A captivating, beautiful, and stunningly accomplished debut novel - the story of a lighthouse keeper and his wife who make one devastating choice that forever changes two worlds.
In 1918, after four harrowing years on the Western Front, Tom Sherbourne returns to Australia to take a job as the lighthouse keeper on remote Janus Rock. To this isolated island, where the supply boat comes only four times a year and shore leaves are granted every other year at best, Tom brings a young, bold, and loving wife, Isabel. Three years later, after two miscarriages and one stillbirth, the grieving Isabel is tending the grave of her newly lost infant when she hears a baby’s cries on the wind. A boat has washed up on shore carrying a dead man and a living baby. Tom, whose records as a lighthouse keeper are meticulous and whose moral principles have withstood a horrific war, wants to report the dead man and the infant immediately. But Isabel has taken the tiny baby to her breast. Against Tom’s judgment, they claim the child as their own and name her Lucy, but a rift begins to grow between them. When Lucy is two, Tom and Isabel return to the mainland and are reminded that there are other people in the world…and one of them is desperate to find her lost baby.
M.L. Stedman’s extraordinarily compelling characters, still trying to make sense of life in the wake of so much death in the war, are imperfect people seeking to find their north star in a world of incomprehensible complexity.
©2012 Grasshill Communications. (P)2012 Audible, Inc.
“M.L. Stedman’s The Light Between Oceans is a beautiful novel about isolation and courage in the face of enormous loss. It gets into your heart stealthily, until you stop hoping the characters will make different choices and find you can only watch, transfixed, as every conceivable choice becomes an impossible one. I couldn’t look away from the page and then I couldn’t see it, through tears. It’s a stunning debut.” (Maile Meloy, author of Both Ways Is the Only Way I Want It)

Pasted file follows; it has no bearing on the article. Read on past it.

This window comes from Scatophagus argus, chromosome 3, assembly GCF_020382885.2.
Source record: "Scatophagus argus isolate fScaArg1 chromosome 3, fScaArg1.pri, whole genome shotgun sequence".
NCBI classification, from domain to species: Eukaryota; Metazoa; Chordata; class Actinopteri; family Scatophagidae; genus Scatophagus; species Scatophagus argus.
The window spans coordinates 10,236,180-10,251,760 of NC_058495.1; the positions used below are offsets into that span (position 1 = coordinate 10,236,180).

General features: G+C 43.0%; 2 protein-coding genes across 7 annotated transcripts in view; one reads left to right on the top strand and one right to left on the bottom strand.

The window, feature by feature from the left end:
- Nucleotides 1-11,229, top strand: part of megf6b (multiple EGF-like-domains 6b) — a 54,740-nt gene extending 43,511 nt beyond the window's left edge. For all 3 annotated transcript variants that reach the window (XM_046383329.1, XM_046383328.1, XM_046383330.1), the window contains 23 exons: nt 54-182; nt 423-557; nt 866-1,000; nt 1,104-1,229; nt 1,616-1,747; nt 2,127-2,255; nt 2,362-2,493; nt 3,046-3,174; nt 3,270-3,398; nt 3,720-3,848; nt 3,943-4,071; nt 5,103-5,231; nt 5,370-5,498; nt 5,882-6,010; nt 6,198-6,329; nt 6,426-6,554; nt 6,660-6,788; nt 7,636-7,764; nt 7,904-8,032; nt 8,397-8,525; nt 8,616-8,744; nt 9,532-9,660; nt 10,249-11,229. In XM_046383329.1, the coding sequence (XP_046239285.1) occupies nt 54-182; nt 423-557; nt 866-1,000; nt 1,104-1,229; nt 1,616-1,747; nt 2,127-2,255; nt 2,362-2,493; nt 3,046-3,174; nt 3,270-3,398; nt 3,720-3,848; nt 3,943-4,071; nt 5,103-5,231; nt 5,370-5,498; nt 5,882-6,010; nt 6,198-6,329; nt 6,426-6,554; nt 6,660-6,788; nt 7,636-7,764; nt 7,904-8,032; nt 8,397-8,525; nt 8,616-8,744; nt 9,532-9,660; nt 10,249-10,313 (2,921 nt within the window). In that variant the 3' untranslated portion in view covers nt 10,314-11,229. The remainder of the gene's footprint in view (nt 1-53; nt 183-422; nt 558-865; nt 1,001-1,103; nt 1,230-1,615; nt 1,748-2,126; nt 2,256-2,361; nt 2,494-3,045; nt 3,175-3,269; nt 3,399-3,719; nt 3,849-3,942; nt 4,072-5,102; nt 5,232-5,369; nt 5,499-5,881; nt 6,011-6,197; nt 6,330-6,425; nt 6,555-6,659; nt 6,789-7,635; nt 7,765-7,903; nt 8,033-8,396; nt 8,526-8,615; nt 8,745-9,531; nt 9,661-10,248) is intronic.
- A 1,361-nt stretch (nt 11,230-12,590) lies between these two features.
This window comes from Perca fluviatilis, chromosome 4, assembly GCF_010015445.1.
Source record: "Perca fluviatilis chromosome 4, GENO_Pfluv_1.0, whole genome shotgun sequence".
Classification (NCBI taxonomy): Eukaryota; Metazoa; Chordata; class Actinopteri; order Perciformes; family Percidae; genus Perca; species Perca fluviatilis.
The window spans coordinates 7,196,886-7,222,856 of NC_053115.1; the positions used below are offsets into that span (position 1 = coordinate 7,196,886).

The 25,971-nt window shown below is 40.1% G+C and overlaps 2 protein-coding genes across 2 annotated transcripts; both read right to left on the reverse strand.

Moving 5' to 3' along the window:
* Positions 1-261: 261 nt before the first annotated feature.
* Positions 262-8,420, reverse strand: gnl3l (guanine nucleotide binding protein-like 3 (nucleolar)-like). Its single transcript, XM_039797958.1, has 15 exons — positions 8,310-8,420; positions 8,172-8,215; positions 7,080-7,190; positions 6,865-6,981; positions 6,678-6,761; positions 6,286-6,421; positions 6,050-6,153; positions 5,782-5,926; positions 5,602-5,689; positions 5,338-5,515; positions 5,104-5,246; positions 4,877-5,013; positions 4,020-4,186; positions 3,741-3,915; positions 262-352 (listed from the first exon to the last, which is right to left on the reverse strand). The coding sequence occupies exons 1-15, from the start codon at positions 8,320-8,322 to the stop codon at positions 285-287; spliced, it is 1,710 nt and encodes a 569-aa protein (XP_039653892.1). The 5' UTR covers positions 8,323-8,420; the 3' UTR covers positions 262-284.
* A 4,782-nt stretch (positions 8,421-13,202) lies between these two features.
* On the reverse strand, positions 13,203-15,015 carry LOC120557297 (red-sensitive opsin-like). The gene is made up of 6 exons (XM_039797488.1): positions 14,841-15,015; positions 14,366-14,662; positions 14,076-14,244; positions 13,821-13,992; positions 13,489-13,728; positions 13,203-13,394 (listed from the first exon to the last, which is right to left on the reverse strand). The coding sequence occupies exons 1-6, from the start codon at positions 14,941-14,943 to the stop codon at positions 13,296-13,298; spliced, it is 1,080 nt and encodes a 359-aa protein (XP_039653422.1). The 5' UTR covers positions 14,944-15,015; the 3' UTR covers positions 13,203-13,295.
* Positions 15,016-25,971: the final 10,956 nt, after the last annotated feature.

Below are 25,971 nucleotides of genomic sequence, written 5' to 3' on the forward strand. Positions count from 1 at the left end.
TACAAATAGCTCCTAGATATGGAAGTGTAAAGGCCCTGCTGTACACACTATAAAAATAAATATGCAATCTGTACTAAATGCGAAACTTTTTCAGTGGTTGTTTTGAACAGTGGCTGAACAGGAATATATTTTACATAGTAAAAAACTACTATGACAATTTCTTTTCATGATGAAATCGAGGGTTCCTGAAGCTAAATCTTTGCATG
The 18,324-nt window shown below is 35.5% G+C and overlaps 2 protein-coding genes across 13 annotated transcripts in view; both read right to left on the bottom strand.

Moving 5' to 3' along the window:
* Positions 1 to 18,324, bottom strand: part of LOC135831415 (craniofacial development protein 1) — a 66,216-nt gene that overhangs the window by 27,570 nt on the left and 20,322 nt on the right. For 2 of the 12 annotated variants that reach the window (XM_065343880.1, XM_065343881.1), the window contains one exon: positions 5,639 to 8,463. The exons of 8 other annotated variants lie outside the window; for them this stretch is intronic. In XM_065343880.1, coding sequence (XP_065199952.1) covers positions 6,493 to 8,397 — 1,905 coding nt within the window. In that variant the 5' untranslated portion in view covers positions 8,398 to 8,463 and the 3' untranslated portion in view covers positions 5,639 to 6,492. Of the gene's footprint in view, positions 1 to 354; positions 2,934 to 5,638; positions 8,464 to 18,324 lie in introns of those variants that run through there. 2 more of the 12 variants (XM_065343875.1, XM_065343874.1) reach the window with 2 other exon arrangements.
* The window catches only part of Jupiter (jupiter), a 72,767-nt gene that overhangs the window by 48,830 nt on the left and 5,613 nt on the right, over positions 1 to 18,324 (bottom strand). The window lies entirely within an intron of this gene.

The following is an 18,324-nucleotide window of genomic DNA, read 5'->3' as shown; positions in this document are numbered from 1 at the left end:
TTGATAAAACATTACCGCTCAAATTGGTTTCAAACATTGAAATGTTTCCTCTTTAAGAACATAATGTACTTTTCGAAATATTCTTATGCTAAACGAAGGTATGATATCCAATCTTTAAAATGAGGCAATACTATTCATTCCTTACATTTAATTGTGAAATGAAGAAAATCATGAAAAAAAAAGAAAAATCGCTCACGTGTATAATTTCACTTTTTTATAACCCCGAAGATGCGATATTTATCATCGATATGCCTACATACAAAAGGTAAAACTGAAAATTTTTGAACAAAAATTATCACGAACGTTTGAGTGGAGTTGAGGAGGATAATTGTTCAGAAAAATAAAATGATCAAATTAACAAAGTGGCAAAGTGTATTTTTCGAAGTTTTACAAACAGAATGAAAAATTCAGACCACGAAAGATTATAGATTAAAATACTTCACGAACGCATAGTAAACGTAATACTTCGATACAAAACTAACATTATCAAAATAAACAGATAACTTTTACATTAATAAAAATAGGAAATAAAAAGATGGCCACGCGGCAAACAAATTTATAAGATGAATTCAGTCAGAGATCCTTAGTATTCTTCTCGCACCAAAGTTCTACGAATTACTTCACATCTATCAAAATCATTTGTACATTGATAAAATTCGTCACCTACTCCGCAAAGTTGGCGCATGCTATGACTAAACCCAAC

I had trouble understanding the reader. A different reader might help
I could not understand the book.
I would like to return the book
I have been a member of Audible for years and this is about the only narrator I really had a hard time listening to. He always sounded so depressing. I could understand the Irish accent but almost couldn't finish the book because of the narration. I found myself opening the hard copy up to read instead of having to listen to this voice.
The story was so full of emotion and I felt the narrator at those touching moments was unintelligible. Perhaps it was the Australian accent because I don't understand the Australian accent but his words & tone were garbled and the sound went down an octave! I saw the movie too but it seemed to hit the right combination on these touching moments!!
So beautifully written, especially for a first novel. I felt such empathy for the main characters and experiences their devastating struggles right along with them. Couldn't stop listening....
could not put the book down! how intriguing it was to experience the struggle between wanting to do bring joy to your soulmate, even when challenged with an ethical dilemma. wow!
This was a wonderful story about life in Australia after the 1st World War
It is a touching and at times heart wrenching story of hope and forgiveness
I had to read the book - the audible reader was wonderful but the accent was too strong for me to understand everything. I gave up.
I almost didn't keep listening to this because the narrator is so depressing sounding and monotone. I kept listening because of the reviews. It was a good story but not great. One of my less enjoyable reads.
It took a while to get into the story, but I'm glad I stuck it out.
Long commute; lots of books.
The narrator is very difficult to understand. Not only does the text include Australian idioms, which take a level of concentration greater than a typical audio book, but the accent of the narrator makes understanding the words spoken a challenge. Every 's' spoken by the narrator goes directly through the ear buds entering my brain painfully. I must have adjusted the volume three times as often as I typically would.
The author makes every description so melancholy that you almost want to jump from the top of that lighthouse to end it all. Stir in some PTSD from WWI and I can't be sure I'll make it to the end of the book.
Report Inappropriate Content